conceptual understanding of "=" to be versatile in our use of it, but we should
be conscious of the fact that we need to give our students a consistent and deep
sense of what we mean, especially considering the misconceptions they often
bring to class.
I like to have this conversation with students where first I make a list of all
of their definitions of the equal sign. Sometimes I have them write it on a
post-it note and put it on the board. Then I try to provide exception to the
definitions that students tend to give, which are often mathematically
imprecise. For example, if a student says "an equal sign means the answer",
I'll give an examples to help them see that their definition does not always fit
and that they can strive for one that does always fit. For example, I might ask
them to consider that definition with "8 + __ = 35". I'll try to keep doing
that until we have a precise definition (from the students own words) that
explains exactly what an equal sign means.
My goal is for this activity is three-fold:
1) I want to ellicit students misconceptions because that is where I need to
begin my teaching - I need to know where they are coming from to know what work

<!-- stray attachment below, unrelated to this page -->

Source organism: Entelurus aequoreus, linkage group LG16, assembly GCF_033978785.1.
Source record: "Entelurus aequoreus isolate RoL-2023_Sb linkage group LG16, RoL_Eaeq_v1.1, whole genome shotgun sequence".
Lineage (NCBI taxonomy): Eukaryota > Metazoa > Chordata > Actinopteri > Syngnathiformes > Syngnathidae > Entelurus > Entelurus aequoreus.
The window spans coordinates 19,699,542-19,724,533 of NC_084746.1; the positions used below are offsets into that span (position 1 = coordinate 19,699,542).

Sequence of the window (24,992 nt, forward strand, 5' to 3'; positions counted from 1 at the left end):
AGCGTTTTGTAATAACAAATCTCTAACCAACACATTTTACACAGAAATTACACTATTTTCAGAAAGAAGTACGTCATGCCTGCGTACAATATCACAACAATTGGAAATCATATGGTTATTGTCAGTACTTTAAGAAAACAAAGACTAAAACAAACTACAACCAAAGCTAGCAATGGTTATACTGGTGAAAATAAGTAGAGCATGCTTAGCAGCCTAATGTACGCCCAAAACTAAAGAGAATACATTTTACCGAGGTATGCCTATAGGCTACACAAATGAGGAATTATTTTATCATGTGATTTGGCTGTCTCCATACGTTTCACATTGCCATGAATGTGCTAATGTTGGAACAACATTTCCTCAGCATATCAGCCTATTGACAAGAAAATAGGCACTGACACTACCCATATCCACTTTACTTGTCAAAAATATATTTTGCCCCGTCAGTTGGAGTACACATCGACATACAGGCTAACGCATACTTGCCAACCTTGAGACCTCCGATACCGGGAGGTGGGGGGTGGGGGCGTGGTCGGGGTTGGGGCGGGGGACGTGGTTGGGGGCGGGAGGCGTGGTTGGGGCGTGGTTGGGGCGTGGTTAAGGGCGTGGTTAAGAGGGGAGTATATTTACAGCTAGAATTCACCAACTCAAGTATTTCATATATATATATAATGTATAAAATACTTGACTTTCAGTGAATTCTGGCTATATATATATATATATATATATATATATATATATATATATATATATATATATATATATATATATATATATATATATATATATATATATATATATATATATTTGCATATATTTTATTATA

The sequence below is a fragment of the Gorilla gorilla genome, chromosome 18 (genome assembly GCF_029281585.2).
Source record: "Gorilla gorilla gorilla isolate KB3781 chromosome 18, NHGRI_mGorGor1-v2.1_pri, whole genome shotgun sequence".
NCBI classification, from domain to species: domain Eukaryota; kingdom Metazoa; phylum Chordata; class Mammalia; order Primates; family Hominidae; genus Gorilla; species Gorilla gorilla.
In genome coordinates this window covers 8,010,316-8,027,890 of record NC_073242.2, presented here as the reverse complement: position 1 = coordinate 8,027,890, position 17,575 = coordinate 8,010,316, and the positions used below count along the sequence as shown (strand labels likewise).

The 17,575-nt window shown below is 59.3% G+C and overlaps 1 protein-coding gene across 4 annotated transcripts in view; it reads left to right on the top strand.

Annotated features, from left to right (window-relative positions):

I need to do to help them see the limitation of those misconceptions and help
them move beyond them
2) I want to model what it means to "know" or "test" mathematical knowledge
3) I want students to have a mathematically precise understanding of the equal
sign
Doing this activity really emphasized for me how important it is to not take for
granted that students see the same things as we do when they see mathematical
symbols, and how important it is to have them explain their use of symbols. It
is also important to help students recognize the need for precision and how to
go about testing and refining observations to get there.
Mark Trushkowsky
Mathematics Staff Developer
CUNY Adult Literacy and GED Program
101 W. 31st Street, 7th Floor
New York, NY 10001
646-344-7301
"Istas, Brooke" <IstasB at cowley.edu>
Sent by: numeracy-bounces at nifl.gov
08/03/2010 12:49 PM
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Subject [Numeracy 457] Re: Monday Puzzle
Hello All!
I am glad that many of you are contributing to the discussion with your methods
for approaching these problems. My learners seem to really like these warm-up
questions or brain teasers. Ladnor made a good point with his comment about the
“=” symbol. I have seen the misuse of the equals symbols in many classrooms
not just in adult education but in college/university classes, too (I have even
been guilty of misusing it myself). Does anyone else have an opinion about the
misuse of math symbols? Does it create more math confusion? What other math
symbols do you feel are misused and lead to further math frustration with
learners?
Let’s discuss this!
Brooke Istas
-------------------------------------------------
Ladnor Geissinger, Emer. Prof. of Mathematics
Univ. of North Carolina, Chapel Hill, NC 27599 USA
ladnor at email.unc.edu----------------------------------------------------